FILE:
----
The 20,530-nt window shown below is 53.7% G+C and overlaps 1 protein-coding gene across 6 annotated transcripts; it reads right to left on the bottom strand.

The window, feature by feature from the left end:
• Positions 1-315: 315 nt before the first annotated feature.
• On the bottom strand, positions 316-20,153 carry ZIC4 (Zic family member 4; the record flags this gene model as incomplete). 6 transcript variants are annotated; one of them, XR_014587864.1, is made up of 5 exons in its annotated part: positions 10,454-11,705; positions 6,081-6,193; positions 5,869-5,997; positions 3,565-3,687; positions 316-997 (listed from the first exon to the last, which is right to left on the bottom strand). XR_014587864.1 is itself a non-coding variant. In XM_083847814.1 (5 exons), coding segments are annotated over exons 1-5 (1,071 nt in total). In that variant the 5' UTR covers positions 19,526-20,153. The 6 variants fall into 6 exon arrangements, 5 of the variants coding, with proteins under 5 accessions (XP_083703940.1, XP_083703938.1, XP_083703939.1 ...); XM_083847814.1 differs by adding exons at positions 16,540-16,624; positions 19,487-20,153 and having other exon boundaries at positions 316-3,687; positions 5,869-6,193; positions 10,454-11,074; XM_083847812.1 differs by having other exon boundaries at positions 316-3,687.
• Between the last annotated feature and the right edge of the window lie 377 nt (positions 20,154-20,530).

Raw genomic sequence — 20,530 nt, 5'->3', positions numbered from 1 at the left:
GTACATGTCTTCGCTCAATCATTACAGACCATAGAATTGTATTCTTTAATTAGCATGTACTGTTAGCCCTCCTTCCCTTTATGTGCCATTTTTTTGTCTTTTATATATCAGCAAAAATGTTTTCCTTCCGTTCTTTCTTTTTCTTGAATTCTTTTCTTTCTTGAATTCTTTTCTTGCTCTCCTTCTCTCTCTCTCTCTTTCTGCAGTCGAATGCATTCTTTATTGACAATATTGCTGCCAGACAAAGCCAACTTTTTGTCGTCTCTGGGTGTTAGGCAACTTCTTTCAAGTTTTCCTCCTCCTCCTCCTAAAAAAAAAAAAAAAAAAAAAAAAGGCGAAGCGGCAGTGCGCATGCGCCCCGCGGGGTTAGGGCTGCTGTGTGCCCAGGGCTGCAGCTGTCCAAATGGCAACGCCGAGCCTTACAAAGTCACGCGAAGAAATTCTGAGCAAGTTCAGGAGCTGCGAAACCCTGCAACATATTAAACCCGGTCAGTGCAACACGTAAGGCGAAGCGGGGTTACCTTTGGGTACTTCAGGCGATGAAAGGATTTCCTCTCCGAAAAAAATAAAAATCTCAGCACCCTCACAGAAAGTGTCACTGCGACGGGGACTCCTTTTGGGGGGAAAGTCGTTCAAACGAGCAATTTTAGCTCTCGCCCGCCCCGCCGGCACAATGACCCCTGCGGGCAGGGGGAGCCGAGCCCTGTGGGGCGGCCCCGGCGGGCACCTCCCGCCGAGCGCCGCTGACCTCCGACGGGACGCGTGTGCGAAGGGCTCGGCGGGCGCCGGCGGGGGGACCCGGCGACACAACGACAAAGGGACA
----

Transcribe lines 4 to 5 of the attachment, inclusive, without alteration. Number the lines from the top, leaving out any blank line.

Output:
• On the bottom strand, positions 316-20,153 carry ZIC4 (Zic family member 4; the record flags this gene model as incomplete). 6 transcript variants are annotated; one of them, XR_014587864.1, is made up of 5 exons in its annotated part: positions 10,454-11,705; positions 6,081-6,193; positions 5,869-5,997; positions 3,565-3,687; positions 316-997 (listed from the first exon to the last, which is right to left on the bottom strand). XR_014587864.1 is itself a non-coding variant. In XM_083847814.1 (5 exons), coding segments are annotated over exons 1-5 (1,071 nt in total). In that variant the 5' UTR covers positions 19,526-20,153. The 6 variants fall into 6 exon arrangements, 5 of the variants coding, with proteins under 5 accessions (XP_083703940.1, XP_083703938.1, XP_083703939.1 ...); XM_083847814.1 differs by adding exons at positions 16,540-16,624; positions 19,487-20,153 and having other exon boundaries at positions 316-3,687; positions 5,869-6,193; positions 10,454-11,074; XM_083847812.1 differs by having other exon boundaries at positions 316-3,687.
• Between the last annotated feature and the right edge of the window lie 377 nt (positions 20,154-20,530).